Chikhura's rise from ruins reaches new heights

In 1991 FC Chikhura Sachkhere's pitch was a makeshift camp following a devastating earthquake. Now, after two seasons in Georgia's top flight, they venture onto the European stage.

This is Chikhura's maiden European campaign
This is Chikhura's maiden European campaign ©

"It was awful," said a haunted leading politician as he returned from surveying the damage. "Simply put, it was a nightmare."

An earthquake in 1991, registering 7.1 on the Richter scale, devastated the region around the epicentre at Mount Samertskhle, some 120km north-west of the Georgian capital Tbilisi. Whole villages disappeared while the biggest town Sachkhere was battered to the point of submission, with buildings destroyed, supply lines cut and power down for weeks.

Around 25 people died and many more were left homeless – some 80,000 in total throughout the region. Families sought refuge where they could. A roundabout in the middle of Sachkhere became a makeshift rescue centre while about 60 families made their temporary home at the football stadium, pitching improvised tents across the turf. It seemed the safest place.

In the weeks that followed, the field was cleared as the town got back on its feet, new buildings rising from the dusty rubble. By 1993/94 the local team, FC Chikhura Sachkhere, were once more playing in Georgia's second tier. It was a chastening return – they were relegated after mustering just 11 points from their 26 games. Being there, however, appeared an achievement in itself.

Theirs became a yo-yo existence, a cycle of promotion and relegation before, in 2006/07, they took their place in the top flight for the first time since they were founded in 1938. Back down they went, eventually rejoining the elite last season when a Georgian Cup final appearance – where they lost to FC Dinamo Tbilisi – was enough to earn a debut in UEFA competition.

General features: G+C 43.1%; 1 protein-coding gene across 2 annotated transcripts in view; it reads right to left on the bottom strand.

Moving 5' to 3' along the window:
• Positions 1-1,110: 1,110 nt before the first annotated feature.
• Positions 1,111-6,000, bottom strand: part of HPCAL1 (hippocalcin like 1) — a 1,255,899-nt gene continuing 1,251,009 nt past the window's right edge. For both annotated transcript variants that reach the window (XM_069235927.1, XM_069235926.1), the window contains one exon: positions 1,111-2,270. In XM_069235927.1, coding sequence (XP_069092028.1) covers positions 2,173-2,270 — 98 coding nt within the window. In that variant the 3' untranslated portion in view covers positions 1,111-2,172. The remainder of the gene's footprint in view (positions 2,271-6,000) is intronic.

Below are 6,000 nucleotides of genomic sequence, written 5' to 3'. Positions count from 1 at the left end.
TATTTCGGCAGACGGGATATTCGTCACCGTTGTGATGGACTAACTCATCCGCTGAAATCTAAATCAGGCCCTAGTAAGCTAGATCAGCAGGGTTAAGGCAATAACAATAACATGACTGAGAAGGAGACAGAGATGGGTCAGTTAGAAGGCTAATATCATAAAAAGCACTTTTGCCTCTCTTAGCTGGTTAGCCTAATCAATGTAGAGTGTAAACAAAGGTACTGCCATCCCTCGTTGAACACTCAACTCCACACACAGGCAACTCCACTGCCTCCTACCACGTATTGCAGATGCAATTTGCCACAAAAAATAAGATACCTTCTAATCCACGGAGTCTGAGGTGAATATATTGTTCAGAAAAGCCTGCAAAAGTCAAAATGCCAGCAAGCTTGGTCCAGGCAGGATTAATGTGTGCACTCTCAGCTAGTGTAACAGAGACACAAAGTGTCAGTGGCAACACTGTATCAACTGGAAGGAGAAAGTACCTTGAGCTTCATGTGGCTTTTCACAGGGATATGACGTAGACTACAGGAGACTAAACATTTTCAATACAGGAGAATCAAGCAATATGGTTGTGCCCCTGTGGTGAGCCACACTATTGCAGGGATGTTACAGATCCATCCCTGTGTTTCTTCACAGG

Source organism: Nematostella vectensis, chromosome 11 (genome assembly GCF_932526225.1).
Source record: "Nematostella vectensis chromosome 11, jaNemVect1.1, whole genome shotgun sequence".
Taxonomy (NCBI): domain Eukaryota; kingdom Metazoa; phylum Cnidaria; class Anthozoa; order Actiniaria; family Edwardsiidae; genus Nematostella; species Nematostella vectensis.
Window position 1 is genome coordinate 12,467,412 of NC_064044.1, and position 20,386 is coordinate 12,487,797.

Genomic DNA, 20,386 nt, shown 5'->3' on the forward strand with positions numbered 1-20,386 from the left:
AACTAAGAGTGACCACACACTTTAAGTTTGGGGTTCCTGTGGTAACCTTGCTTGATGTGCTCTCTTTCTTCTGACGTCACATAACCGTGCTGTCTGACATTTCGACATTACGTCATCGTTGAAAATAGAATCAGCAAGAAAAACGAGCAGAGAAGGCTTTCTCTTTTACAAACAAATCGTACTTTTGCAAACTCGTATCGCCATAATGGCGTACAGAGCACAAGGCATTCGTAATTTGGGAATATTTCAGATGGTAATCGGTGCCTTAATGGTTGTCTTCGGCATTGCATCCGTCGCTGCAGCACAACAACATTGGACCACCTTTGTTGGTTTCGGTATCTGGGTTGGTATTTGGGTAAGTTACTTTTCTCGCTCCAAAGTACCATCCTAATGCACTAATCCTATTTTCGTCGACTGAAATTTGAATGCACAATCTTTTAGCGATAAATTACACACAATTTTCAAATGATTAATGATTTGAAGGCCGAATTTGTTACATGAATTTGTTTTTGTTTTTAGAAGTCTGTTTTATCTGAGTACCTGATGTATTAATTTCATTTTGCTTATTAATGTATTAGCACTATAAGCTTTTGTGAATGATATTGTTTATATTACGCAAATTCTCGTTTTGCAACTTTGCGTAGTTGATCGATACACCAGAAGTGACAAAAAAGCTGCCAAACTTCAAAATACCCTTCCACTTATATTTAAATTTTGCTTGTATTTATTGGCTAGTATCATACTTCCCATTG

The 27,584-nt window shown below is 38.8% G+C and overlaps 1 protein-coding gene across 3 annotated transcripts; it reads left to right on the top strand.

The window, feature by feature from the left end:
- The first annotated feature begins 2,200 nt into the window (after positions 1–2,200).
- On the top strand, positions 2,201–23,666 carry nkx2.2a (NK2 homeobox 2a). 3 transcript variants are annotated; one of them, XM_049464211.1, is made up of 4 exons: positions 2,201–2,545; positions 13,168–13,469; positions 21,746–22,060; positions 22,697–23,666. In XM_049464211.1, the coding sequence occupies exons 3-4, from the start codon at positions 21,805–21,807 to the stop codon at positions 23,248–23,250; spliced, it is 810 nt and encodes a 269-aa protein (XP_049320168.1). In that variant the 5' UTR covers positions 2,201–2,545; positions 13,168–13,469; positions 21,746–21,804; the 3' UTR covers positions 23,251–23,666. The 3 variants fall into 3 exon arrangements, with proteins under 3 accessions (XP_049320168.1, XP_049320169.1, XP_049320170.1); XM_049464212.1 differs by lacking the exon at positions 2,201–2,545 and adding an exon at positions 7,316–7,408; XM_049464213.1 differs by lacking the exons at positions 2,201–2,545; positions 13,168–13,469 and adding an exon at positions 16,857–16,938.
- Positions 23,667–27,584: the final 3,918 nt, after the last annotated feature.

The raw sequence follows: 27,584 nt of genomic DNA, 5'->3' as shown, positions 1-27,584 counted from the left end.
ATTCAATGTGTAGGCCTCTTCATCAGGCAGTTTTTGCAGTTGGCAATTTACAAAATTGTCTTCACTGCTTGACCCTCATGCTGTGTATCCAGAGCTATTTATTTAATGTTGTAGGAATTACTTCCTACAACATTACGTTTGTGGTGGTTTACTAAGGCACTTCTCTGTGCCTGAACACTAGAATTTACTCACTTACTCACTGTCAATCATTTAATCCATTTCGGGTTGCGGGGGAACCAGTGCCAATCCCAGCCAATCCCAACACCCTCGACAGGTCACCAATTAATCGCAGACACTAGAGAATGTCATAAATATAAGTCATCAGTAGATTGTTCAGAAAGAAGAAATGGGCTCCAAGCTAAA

Their coach, Soso Pruidze, has been in Europe before with FC Torpedo Kutaisi, and it is he that has underpinned Chikhura's steady rise. The club have invested in youth and are reaping the rewards, with eight trainees in the squad. "The average age of the team is 22 or 23," Pruidze points out. "We want to add a few experienced heads to the squad though."

A lack of nous perhaps undermined their continental bow earlier this month in the UEFA Europa League first qualifying round as Chikhura struggled to find their aggressive, attacking rhythm against FC Vaduz of Liechtenstein. They went through on away goals and rather than make the long trip home they have spent the last week in Austria preparing for their next outing – away to Switzerland's FC Thun on Thursday.

Pruidze expects a tough test. "I saw Sunday's [Swiss Super League] match against FC Zürich," he said. "Despite the [3-2] loss I think Thun are a very strong team. We will fight and see what we are capable of." That seems to be the way for Chikhura, who take their name from the river that meanders through Sachkhere.

The 1991 earthquake is not forgotten either. The club's badge incorporates an outline of the ruins of the town's Modi Nache castle, flattened 22 years ago. Modi Nakhe translates as 'come and see' and Chikhura are providing plenty of reason to do so, even if their European home matches will take place in Tbilisi – this term at least.